Ewing the only star Knicks need

February 03, 1994|By Jerry Bembry | Jerry Bembry,Sun Staff Writer

LANDOVER -- Nothing flashy, nothing exciting. Just a normal evening for the New York Knicks, who simply find a way to get the job done.

In a game in which when one of their two All-Stars took the nighoff, the other, Patrick Ewing, scored 29 points and grabbed 12 rebounds to help New York to an 85-80 win over the Washington Bullets before a crowd of 14,127 at USAir Arena.

It was the sixth straight win for the Knicks, who improved t32-11 -- best in the Eastern Conference. The Bullets lost their third straight and dropped to 14-29 (last in the Atlantic Division) The 80 points established a season low for the Bullets, who had previously scored 82 in a season-opening loss to the Philadelphia 76ers.

In losing their third game of the season to the Knicks, the Bulletshowed just how difficult it is to execute down the stretch without a go-to player. Tied 78-78 after a jumper by Tom Gugliotta with 1 minute, 22 seconds left, the Bullets were unable to get a decent shot when it counted. The Knicks outscored Washington 7-2 in the final 1:06.

"It was tough getting a good shot," Bullets coach Wes Unselsaid of the final minutes.

It wasn't tough to get good shots for Ewing, who made 13 of 2field goals. Matched much of the game against Washington's 7-foot-7 Gheorghe Muresan, Ewing took the rookie outside where he made jumpers the whole game.

"He can hit it," said New York forward Charles Smith, who score13 points. "A lot of times his jump shot is as good as him being in the post. It works."

Fortunately for the Knicks, that part of the all-star tandem was working last night. Ewing, who will make his eighth appearance, was selected as a reserve with teammate John Starks on Tuesday. Starks played like anything but an All-Star, scoring three points while making just one of nine shots. The 6-foot-5 guard didn't play in the fourth quarter.

But the luxury of a having a championship quality team is depthand New York got a quality effort from the reserve backcourt of Rolando Blackman (10 points) and Derek Harper (eight points). With the score tied at 61 going into the final period, the two combined to score New York's first 11 points of the final quarter. Two free throws by Harper with 6:18 left gave New York a 72-69 lead.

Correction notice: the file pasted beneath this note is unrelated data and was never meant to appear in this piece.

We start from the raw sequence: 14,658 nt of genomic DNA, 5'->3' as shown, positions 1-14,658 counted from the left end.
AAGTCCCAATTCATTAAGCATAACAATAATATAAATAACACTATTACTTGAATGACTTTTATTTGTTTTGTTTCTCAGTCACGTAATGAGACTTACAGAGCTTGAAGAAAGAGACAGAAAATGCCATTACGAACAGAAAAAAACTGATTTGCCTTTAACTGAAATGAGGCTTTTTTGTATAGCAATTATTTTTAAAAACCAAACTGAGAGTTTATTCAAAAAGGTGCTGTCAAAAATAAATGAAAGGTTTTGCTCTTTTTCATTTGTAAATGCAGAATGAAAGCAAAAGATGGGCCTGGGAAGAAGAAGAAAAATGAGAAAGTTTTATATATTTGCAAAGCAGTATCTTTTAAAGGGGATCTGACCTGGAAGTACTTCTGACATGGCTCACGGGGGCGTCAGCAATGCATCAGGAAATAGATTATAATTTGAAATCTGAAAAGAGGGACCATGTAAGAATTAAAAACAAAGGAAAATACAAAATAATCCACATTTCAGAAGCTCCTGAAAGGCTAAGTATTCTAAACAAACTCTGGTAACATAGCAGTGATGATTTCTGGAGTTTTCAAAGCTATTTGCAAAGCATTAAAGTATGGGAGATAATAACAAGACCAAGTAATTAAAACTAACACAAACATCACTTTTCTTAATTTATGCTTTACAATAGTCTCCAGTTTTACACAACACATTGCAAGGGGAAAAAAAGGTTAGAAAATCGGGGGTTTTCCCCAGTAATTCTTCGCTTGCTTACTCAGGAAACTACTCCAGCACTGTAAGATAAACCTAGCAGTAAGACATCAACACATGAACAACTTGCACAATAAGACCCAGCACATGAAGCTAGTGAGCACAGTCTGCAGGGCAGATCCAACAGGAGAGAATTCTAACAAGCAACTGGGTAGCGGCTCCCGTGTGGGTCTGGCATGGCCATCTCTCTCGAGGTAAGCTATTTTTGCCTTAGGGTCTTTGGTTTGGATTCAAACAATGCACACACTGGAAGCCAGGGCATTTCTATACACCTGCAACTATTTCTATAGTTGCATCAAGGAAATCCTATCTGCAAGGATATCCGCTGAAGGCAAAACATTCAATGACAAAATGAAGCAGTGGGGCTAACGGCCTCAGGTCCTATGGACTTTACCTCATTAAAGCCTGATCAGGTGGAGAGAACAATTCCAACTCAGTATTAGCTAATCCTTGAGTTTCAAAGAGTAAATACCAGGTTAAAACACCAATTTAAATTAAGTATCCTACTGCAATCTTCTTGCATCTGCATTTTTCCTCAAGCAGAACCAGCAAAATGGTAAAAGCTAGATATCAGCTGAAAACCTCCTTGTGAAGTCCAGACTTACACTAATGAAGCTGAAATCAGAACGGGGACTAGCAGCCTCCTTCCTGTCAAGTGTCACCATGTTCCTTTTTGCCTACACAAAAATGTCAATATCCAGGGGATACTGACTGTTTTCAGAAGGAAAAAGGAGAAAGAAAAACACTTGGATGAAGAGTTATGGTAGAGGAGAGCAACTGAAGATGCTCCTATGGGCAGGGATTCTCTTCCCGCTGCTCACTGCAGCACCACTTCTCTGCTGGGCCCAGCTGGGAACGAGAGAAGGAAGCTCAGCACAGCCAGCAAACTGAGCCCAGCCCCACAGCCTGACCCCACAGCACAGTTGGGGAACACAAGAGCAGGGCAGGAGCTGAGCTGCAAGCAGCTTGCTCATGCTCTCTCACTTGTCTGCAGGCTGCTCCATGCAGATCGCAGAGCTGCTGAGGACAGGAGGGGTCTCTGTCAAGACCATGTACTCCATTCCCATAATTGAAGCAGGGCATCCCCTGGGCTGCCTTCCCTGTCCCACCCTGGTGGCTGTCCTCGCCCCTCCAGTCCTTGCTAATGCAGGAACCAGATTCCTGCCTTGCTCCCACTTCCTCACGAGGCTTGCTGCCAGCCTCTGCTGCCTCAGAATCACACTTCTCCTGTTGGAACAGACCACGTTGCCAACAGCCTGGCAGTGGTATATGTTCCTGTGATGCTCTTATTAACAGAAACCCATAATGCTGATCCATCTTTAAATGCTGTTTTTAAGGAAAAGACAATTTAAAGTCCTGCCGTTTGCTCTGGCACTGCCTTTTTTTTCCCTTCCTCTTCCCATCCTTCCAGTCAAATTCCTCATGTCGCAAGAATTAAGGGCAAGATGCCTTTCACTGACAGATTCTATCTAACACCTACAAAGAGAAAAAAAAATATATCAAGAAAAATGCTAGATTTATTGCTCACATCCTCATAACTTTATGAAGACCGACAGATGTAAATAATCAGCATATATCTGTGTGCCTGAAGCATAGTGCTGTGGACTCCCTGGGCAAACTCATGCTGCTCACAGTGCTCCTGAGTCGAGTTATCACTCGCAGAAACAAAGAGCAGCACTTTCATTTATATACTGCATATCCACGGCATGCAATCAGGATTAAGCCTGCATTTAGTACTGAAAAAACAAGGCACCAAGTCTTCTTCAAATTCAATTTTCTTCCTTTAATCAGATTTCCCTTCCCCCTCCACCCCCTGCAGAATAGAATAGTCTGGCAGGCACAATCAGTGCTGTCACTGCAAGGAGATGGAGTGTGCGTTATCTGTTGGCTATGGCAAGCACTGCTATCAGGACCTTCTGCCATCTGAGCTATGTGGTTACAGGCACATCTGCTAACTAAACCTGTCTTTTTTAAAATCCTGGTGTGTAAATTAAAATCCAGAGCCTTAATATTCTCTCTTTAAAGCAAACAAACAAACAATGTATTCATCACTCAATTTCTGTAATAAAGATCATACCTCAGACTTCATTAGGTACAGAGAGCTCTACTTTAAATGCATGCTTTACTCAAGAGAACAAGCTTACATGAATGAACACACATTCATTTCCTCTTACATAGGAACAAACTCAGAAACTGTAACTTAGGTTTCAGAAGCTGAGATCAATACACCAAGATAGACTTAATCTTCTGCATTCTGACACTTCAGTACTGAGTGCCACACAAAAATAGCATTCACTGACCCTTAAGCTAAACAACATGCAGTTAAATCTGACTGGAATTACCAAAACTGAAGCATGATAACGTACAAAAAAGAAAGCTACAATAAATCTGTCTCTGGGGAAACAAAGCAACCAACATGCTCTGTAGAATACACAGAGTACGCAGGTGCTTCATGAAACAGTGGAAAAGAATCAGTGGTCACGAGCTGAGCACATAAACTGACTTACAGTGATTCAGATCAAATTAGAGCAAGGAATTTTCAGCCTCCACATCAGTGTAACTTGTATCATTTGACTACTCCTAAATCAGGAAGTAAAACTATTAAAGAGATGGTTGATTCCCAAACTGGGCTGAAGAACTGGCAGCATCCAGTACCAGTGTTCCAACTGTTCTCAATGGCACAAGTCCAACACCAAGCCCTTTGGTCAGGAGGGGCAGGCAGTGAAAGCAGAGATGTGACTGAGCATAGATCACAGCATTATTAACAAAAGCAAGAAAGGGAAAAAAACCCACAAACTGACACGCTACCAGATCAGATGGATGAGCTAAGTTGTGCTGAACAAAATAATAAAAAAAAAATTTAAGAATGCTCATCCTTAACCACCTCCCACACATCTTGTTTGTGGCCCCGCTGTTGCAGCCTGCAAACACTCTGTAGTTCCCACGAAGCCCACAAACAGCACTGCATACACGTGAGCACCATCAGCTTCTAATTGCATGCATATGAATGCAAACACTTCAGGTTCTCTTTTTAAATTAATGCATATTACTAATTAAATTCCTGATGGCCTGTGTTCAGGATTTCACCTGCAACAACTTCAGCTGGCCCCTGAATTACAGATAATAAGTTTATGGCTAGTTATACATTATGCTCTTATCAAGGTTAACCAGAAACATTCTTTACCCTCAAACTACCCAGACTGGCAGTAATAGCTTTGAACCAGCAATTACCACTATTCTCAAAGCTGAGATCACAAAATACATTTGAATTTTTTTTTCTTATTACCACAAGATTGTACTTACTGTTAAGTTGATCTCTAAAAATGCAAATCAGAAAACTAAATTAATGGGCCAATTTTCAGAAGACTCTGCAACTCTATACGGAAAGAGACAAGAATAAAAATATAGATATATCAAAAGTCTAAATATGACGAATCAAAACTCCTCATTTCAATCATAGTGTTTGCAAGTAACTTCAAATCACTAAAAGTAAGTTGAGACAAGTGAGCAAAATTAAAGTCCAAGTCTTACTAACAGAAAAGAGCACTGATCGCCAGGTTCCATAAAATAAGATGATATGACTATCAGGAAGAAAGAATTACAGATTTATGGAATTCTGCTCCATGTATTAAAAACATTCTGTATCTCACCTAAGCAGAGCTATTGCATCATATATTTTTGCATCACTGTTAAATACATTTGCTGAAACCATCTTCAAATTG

Washington responded, cutting New York's lead to 72-71 after a dunk by Muresan and then tying the score at 76 after a layup by Calbert Cheaney with 2:19 left. A layup by Charles Oakley was followed by a jumper by Gugliotta, once again tying the score at 78. But Ewing's jumper from the left side with 1:06 left gave New York an 80-78 lead. The Knicks were able to close out the game from the free-throw line, making five of six on their way to victory.

The Bullets were hurt by poor shooting (36.0 percent). Washington had a 43-41 rebounding edge, but totaled just 13 assists against the smothering New York defense.

"It was tooth and nail the whole way, and we wanted to take thscorers they have left [Don MacLean and Rex Chapman are still out with injuries] out of the game," New York coach Pat Riley said. "Charles Smith did a good job on Googs (Gugliotta, who was 7 of 20), and Rolando came in and contained Cheaney in the second half."

Gugliotta's 18 points led the Bullets, and Cheaney had 15. Bufor the third straight game, Muresan came through with an impressive effort. The rookie center scored a career-high 15 points and grabbed seven rebounds in 24 minutes.

"I think he can be a good player," Ewing said. "He's got a greatouch, and he makes foul shots, so there's no cheap ones with him. He plays hard, and with a lot of emotion."

And, again, he played better statistically than Kevin Duckworthwho scored two points on 1-of-9 shooting. Duckworth did grab nine rebounds in his 24 minutes.

Asked whether there would be any thought of starting MuresanUnseld said: "Gheorghe played 24 minutes. I don't know how many more minutes he can play. He might be able to play 48 for all I know. We'll be finding things out."

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